US 4193848 A
A composite material for graphical applications, in particular for nameplate production and having foil of aluminium or one of its alloys stuck on to a support foil. This aluminium foil bears on its side facing away from the supporting layer an aluminum oxide layer, which is thick by comparison with the thickness of the aluminium foil, on top of which there is a further layer of a light sensitive plastic.
1. A process for the production of composite material which comprises:
(a) providing a layer of flexible plastic material;
(b) providing a layer of aluminum or aluminum alloy foil material adhesively bonded to said flexible plastic, with an aluminum oxide layer produced by anodizing having a thickness of at least 3 microns on the exposed surface of said foil;
(c) coloring and sealing the oxide layer;
(d) coating the oxide layer with a layer of light sensitive plastic material which is a photoresist layer having the property of being hardened by ultra-violet light, placing a film negative on said photoresist layer wherein ultra-violet light hardens the illuminated portion of the photoresist layer; and
(e) exposing said composite to ultra-violet light through said negative, removing the unhardened portions of the photoresist layer, etching away the aluminum oxide and aluminum layers under those portions of the photoresist layer which are not hardened and removing the adhesive layer thereunder to expose said flexible plastic material, and removing the photoresist layer.
2. A process according to claim 1 wherein said flexible plastic material exhibits the property of ultra-violet absorption.
3. A process according to claim 1 wherein said foil has a thickness of from 5 to 100 microns.
4. A process according to claim 3 wherein said plastic material has a thickness of from 100 to 200 microns.
5. A process according to claim 1 wherein the resultant composite is divided up into sheets and stuck onto supporting material.
6. A process according to claim 1 wherein said foil is adhesively bonded to said flexible plastic with an adhesive capable of being removed by an organic solvent.
7. A process according to claim 1 wherein said aluminum oxide layer is produced by anodic oxidation of the foil-flexible plastic laminate in an electrolyte.
8. A process according to claim 7 wherein said foil material is anodized by transporting the foil continuously through said electrolyte as an elongated strip.
9. A process according to claim 8 wherein said foil is passed over an anode roll prior to entry into said electrolyte and is transported through said electrolyte past at least one cathode, wherein said foil is cooled between said anode roll and the point of entry into the electrolyte.
10. A process according to claim 9 wherein the foil is cooled with an air stream.
11. A process according to claim 9 wherein a plurality of cathodes are employed and wherein the effect of said cathodes on said foil is increased with increasing distance of the foil in the electrolyte from said point of entry.
This application is a division of copending application Ser. No. 764,001, filed Jan. 31, 1977, now U.S. Pat. No. 4,158,079 which in turn is a continuation of application Ser. No. 489,417, filed July 17, 1974, now abandoned.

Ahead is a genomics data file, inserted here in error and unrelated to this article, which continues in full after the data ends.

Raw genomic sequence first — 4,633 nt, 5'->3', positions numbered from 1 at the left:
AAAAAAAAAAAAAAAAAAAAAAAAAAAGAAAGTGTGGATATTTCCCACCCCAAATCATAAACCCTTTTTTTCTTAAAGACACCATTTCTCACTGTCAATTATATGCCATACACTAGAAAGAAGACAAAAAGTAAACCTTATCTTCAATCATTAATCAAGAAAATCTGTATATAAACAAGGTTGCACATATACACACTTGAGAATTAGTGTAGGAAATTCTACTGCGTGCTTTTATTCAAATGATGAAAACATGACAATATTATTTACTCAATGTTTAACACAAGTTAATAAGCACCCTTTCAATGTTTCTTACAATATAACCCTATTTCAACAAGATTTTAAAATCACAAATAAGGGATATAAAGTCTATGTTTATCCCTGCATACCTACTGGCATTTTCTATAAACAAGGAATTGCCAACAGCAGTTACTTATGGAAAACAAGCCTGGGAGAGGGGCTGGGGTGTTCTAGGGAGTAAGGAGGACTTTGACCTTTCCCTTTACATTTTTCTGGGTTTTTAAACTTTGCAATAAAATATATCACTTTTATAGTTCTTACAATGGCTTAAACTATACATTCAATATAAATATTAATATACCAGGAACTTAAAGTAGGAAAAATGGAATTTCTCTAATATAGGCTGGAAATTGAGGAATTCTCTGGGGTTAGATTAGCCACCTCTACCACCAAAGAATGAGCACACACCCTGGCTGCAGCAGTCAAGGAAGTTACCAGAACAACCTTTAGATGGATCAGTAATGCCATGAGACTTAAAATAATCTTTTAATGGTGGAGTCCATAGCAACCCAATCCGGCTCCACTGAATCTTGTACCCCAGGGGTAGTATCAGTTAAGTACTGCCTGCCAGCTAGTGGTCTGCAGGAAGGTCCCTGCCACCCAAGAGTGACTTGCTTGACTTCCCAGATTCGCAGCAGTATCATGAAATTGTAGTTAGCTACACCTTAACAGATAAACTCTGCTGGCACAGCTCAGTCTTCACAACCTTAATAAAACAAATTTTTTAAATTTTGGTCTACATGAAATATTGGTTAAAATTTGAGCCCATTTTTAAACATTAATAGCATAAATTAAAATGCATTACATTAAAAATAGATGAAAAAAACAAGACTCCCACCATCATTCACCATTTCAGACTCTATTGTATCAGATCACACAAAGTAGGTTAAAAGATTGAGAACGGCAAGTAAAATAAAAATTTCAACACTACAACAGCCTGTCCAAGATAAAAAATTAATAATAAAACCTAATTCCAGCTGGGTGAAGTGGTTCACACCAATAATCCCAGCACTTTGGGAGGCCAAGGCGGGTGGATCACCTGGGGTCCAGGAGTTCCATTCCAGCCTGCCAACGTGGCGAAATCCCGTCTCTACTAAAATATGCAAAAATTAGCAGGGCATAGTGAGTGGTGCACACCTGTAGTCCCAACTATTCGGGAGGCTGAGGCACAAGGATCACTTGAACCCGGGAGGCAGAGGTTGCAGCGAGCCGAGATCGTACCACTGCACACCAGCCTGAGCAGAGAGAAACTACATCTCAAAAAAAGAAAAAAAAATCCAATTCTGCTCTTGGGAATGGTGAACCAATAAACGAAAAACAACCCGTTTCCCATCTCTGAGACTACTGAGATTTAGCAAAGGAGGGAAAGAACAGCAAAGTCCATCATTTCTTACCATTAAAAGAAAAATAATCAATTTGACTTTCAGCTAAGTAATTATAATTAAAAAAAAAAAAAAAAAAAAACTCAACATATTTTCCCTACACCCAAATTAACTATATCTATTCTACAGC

The invention concerns a composite material for graphic applications, in particular for the production of nameplates using a foil of aluminium or one of its alloys stuck on to a substrate, and a process for the manufacture of such a composite material and a device for carrying out the process.
For the manufacture of so called printed circuits it is known to cover a sheet of electrically conductive metal, e.g. copper which is stuck on to a support plate, with a light-sensitive plastic, a so-called PR layer (Photo Resist layer), to expose a master pattern laid on top of this composite to UV-light, whereby the PR layer is hardened at those places where the master pattern is transparent, to dissolve away the unexposed parts of the PR layer and then to etch away the metal layer lying under these parts. This process has already found wide application in the electronics industry but in the graphics industry has up to now not been used, or has found no application worth mentioning.
A composite material consisting of an aluminum foil stuck on to a plastic support film has already been known for a long time for packaging or insulating purposes.
The object of the invention is to produce for graphical applications in particular for nameplate production, particularly suitable composite material and a process and device for its manufacture.
To fulfill this objective a composite material of the kind described earlier is in terms of the invention characterized in that the aluminum foil bears, on its side facing away from the supporting layer, an aluminium oxide layer which is thick by comparison with the thickness of the aluminium foil and on top of this oxide layer a further layer of light-sensitive plastic (PR layer).
The thickness of the aluminium foil is advantageously 5 to 100 μm, preferably 20 to 50 μm and the thickness of the oxide layer at least 3 μm, usefully 4-14 μm. Such an aluminium oxide layer is relatively thick by comparison with the thickness of the aluminium foil but is however necessary to achieve the colour constancy of the normally coloured aluminium oxide layer.
A preferred thickness of the support layer, which is preferably made of plastic, is 100 to 200 μm, but plastic sheet of thickness greater than 1 mm can also be used.